Review of burn management app created by Johns Hopkins Physician, inspired by mass casualty event

Purpose of app review:

Evaluate how well the BurnMed app guides physicians in initial treatment of severe burns.

Introduction:

Johns Hopkins physicians were inspired to create BurnMed after a mass casualty incident in Kenya where a gas tanker exploded, killing one hundred people instantly and severely burning many others.

The influx of burn patients overwhelmed local health resources, so many did not receive correct treatment initially.

The developers’ goal was to provide a comprehensive fifteen minute training on initial burn management using a mobile, multimedia resource for lay practitioners. This app was a finalist for the 2012 iMedicalApps-Medicine 2.0 mHealth Award.

User Interface:

One of the initial steps in burn management is to document the areas burned, then calculate the total body surface area (TBSA) affected using either the Rule of Nines or a Lund-Browder Chart. This percentage is then entered into the Parkland Formula to calculate fluid requirements.

In BurnMed, the user draws the burned areas onto a 3-D anatomic figure. The app then uses this diagram to calculate the TBSA burned. The settings can be changed to use a different diagram for male, female, or pediatric patients.



The app then uses the diagramed TBSA percentage to calculate fluid resuscitation. The Treatment Guidelines summarize the essential steps in early management with links to further teaching about inhalation injuries, escharotomy, and dressings.




A video demonstrates techniques on how to perform an emergent escharotomy, with anatomic diagrams illustrating common pitfalls.


The authors focused on essential information, but excluded some key elements. Though the app focuses on identifying full thickness and circumferential  burns that require emergent escharotomy, it does not provide any guidance on differentiating superficial, partial-thickness, and full-thickness burns for the purposes of fluid resuscitation.

A common pitfall in calculating TBSA is including superficial (first-degree) burns. Only partial thickness and full thickness burns should be used in the Parkland Formula.

The app does not discuss or demonstrate how the calculations are made. Though this oversimplification may be appropriate for mass casualty incidents in low resource settings, more documentation of the calculations would be essential for use in everyday clinical environments like US Emergency Departments.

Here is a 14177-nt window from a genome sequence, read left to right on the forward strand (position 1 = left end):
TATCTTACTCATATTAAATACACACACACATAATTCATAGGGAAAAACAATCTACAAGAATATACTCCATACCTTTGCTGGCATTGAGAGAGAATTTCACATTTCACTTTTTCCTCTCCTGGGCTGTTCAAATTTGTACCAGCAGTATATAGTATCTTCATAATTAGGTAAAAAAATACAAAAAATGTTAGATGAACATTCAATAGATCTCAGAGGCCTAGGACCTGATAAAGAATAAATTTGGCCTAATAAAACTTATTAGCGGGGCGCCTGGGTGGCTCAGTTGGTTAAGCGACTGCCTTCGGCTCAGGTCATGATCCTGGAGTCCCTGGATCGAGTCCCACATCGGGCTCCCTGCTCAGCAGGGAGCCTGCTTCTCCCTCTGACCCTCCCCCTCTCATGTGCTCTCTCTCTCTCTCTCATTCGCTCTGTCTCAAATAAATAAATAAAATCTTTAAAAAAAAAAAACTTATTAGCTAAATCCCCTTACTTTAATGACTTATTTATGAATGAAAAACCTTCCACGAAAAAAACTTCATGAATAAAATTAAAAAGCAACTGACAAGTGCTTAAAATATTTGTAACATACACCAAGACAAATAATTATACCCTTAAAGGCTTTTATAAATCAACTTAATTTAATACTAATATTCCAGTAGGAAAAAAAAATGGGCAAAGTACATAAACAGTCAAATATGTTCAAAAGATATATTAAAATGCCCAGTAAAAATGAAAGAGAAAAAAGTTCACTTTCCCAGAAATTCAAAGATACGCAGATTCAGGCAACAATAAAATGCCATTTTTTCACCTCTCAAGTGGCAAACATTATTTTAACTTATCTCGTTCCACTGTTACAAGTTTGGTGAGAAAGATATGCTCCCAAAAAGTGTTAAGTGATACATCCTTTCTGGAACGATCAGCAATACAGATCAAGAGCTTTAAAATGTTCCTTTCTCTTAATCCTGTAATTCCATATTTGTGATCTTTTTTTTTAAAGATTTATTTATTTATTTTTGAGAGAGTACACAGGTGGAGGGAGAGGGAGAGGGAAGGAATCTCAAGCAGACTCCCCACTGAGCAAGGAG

Price:

  • The free BurnMed Lite provides only the diagram for calculating TBSA burned.
  • $4.99 BurnMed Pro includes the treatment guidelines reviewed above.

Likes:

  • Excellent use of focused multimedia to teach essential concepts in burn management.
  • Accurate, relevant clinical calculations.

Dislikes:

  • Calculations not explained.
  • No teaching on superficial vs. partial and full thickness burns.
  • No universal app – must buy iPad and iPhone apps separately.

HealthCare Providers that would benefit from this App:

  • Emergency Physicians, General Surgeons, and other providers treating severe burn patients.
  • Medical Students learning about burn treatment.

Conclusions:

  • This app provides an excellent, comprehensive summary on the basics of initial burn management by using focused, mobile multimedia, but does exclude some important components.

iMedical Apps recommends?

  • Yes.

Rating: 4.25 / 5 Stars
1. User Interface - 5/5 – Intuitive and seamless.
2. Multimedia usage - 5/5 – Excellent use of multimedia, focused to optimize learning.
3. Price - 3/5 – $4.99 for iPhone or iPad App, must purchase separately
4. Real world applicability - 4/5 – Focused on practical knowledge and tools for emergent burn management.

 

Disclaimer:

This post does not establish, nor is it intended to establish, a patient physician relationship with anyone. It does not substitute for professional advice, and does not substitute for an in-person evaluation with your health care provider. It does not provide the definitive statement on the subject addressed. Before using these apps please consult with your own physician or health care provider as to the apps validity and accuracy as this post is not intended to affirm the validity or accuracy of the apps in question. The app(s) mentioned in this post should not be used without discussing the app first with your health care provider.

Author:

Shannon McNamara, MD

View Comments

2 Responses to Review of burn management app created by Johns Hopkins Physician, inspired by mass casualty event

  1. Tom Lewis December 7, 2012 at 2:41 pm #

    This looks like a fantastic app! Will go and download now. It seems like someone took the idea of MerseyBurns (http://www.imedicalapps.com/2012/02/mersey-burns-app-uk-app-recognised-medical-device/) and added a whole load of useful educational information. Be interesting to see if the FDA approve it

  2. Iltifat Husain, MD December 9, 2012 at 1:58 am #

    completely agree. pretty psyched about this app and it was a great find by Dr. McNamara.

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